\begin{itemize}

\item $E(s^*_k) = \beta(t_k)$, so that a smoothed plot of $s^*$ versus time gives a

direct estimate of $\bhat(t)$.

\item Many of the common tests for proportional hazards are linear tests for

zero slope, applied to the plot of $r^*$ versus $g(t)$ for some function $g$.

In particular, the Z:PH test popularized in the SAS PHGLM procedure

corresponds to $g(t) =$ rank of the death time.

The test of Lin \cite{Lin} corresponds to $g(t) = K(t)$, where $K$ is the

Kaplan-Meier.

\item Confidence bands, tests for individual variables, and a global test

are available, and all have the fairly standard ``linear models'' form.

\item The estimates and tests are affected very little if the individual

variance estimates $V_k$ are replaced by their global average

$\Vbar=\sum V_k /d = {\cal I}/d$. Calculations then require only the Schoenfeld

residuals and the standard Cox variance estimate ${\cal I}^{-1}$.

\end{itemize}

For the global test, let $g_1(t), g_2(t), \ldots$ be the desired

transformations of time for variables 1, 2, etc,

and $G_k$ be the diagonal matrix $g_1(t_k), g_2(t_k), \ldots$ .

Then

$$

T = \left( \sum G_k s_k \right)' D^{-1} \left( \sum G_k s_k \right)

$$

is asymptotically $\chi^2$ on $p$ degrees of freedom, where

$$

D = \sum G_kV_kG_k - \left(\sum G_k V_k \right )

\left( \sum V_k \right)^{-1} \left(\sum G_k V_k \right )' \, .

$$

Because the $s_k$ sum to zero, a little algebra shows that the above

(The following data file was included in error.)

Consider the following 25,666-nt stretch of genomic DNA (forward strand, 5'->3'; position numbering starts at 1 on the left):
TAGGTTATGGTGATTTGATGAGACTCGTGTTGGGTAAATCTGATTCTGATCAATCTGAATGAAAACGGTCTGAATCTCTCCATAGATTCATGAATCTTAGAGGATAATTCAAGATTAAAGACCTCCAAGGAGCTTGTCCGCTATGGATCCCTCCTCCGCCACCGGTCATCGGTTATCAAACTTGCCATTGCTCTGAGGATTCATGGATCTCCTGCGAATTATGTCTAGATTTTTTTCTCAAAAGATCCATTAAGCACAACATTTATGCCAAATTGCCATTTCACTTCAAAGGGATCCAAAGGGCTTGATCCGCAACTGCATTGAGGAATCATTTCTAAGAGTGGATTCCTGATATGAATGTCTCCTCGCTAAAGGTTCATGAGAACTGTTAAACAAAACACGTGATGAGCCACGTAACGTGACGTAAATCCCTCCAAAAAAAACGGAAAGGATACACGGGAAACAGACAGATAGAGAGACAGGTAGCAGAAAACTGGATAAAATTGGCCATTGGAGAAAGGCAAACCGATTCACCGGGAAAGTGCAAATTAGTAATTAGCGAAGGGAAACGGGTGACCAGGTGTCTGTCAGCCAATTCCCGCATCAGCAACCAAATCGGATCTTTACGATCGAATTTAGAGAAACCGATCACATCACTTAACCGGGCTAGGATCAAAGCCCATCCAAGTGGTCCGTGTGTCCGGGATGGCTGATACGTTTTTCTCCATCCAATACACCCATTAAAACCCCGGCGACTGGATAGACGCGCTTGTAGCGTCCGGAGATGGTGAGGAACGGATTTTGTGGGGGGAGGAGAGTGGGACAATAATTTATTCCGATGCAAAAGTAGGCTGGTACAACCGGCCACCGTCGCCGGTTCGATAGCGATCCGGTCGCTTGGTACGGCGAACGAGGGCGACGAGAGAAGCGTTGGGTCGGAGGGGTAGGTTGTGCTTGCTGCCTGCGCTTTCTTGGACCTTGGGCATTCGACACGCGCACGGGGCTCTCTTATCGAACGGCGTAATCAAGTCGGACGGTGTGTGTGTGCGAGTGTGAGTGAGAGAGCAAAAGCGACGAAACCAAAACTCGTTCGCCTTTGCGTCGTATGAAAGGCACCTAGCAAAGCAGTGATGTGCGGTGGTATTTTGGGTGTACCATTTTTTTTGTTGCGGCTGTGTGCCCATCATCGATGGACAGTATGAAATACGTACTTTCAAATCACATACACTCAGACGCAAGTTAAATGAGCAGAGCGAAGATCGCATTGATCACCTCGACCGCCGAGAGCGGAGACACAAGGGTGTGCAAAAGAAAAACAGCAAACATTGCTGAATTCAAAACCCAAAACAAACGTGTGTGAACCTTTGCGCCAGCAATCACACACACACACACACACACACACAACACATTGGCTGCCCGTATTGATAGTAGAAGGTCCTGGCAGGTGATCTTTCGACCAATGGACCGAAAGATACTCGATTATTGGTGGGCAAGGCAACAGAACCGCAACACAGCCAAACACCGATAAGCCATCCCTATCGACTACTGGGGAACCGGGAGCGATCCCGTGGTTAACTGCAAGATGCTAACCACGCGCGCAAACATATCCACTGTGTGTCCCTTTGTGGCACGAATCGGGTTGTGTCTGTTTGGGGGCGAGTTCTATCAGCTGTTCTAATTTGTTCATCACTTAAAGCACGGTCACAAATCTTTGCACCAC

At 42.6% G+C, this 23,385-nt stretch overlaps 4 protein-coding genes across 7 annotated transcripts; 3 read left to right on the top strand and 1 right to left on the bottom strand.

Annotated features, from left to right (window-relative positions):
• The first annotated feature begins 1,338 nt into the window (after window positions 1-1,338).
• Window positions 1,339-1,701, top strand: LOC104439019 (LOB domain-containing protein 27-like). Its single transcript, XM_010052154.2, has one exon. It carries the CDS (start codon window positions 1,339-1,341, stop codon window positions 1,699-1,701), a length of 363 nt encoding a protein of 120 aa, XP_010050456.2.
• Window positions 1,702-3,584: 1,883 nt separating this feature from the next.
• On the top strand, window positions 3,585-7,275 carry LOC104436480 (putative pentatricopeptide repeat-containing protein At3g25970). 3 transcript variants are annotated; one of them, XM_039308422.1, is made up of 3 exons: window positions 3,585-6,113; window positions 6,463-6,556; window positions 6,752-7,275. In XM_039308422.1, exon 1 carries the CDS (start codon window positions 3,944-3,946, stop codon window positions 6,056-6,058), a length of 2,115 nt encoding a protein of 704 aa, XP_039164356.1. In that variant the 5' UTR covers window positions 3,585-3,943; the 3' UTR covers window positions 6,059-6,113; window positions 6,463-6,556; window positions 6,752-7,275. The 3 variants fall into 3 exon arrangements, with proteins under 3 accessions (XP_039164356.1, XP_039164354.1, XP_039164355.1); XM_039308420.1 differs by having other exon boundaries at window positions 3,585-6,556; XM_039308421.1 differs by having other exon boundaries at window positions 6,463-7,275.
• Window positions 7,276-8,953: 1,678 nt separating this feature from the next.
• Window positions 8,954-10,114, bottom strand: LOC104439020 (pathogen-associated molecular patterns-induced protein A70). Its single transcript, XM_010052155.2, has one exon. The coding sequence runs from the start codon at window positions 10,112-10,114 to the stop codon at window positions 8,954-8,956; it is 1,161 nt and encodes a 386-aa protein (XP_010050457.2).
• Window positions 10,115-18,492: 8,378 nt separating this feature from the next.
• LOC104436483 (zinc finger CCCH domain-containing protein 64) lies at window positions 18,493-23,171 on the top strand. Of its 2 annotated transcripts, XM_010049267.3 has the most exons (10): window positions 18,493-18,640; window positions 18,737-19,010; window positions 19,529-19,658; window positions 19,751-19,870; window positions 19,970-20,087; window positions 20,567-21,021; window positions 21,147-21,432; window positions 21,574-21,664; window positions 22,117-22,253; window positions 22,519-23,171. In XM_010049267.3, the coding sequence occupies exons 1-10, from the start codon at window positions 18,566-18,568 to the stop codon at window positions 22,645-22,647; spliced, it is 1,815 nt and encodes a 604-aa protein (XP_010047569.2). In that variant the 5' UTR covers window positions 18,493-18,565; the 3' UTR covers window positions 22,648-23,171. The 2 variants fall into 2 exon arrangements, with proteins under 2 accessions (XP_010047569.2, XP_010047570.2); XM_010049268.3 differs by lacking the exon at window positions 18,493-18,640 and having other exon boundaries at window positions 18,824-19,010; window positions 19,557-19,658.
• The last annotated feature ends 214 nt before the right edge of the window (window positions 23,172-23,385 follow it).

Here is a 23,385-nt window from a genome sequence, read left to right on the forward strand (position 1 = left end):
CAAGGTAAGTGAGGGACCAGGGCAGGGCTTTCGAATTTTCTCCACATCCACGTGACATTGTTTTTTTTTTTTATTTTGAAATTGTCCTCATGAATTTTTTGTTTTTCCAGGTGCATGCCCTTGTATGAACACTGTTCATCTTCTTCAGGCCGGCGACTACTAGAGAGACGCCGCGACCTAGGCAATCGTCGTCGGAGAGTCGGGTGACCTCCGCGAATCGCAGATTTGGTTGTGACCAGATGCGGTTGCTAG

expression is invariant if $G_k$ is replaced by $G_k - cI$ for any

constant $c$. Subtraction of a mean will, however, result in less

computer round-off error.

In any rational application, we will have $g_1 = g_2= \ldots = g$, and then

we can replace each matrix $G_k$ with a scalar $g(t_k) \equiv g_k$

in the above formulas. A

further simplification occurs by using $\Vbar$, leading to

\begin{equation}

T = \left[ \sum (g_k-\bar g) s_k \right]'

\left [ \frac{d {\cal I}^{-1}}{\sum(g_k - \bar g)^2} \right ]

\left[ \sum( (g_k- \bar g) s_k \right]

\label{Tph}

\end{equation}

For a given covariate $j$, the diagnostic plot will have $y_k = s^*_{kj}$

on the vertical axis and $g_k$ on the horizontal.

The variance matrix of the $y$ vector is $\Sigma_j = (A - cJ) + cI$,

where $A$ is a $d$x$d$ diagonal matrix whose $k$th diagonal element is

$V^{-1}_{k,jj}$, $c = {\cal I}^{-1}_{jj}$,

$J$ is a $d$x$d$ matrix of ones and $I$ is the identity.

The $cI$ term reflects the uncertainty in $s^*$ due the the $\bhat$

term. If only the shape of $\beta(t)$ is of interest (e.g., is it linear

or sigmoid) the term could be dropped. If absolute values are important

(e.g. $\beta(t)=0$ for $t>2$ years) it should be retained.

For smooths that are linear operators, such as splines or the lowess function,

the final smooth is $\hat y = H y$ for some matrix $H$. Then $\hat y$

will be asymptotically normal with mean 0 and variance $H \Sigma_j H'$.

Standard errors can be computed using ordinary linear model methods.

Although the covariance between residuals is roughly $-1/d$ times their variance, it cannot

be neglected in computing standard errors for the smooth. For larger

smoothing spans, simulations showed up to 25\% inflation in the width of

the interval if covariance was ignored.

If $V_k$ is replaced with $\Vbar$, then $\Sigma_j$ simplifies to

${\cal I}^{-1}_{jj}((d+1)I -J)$. With the same substitution, the

component-wise test for linear association is

\begin{equation}

t_j = \frac{\sum (g_k - \bar g) y_k}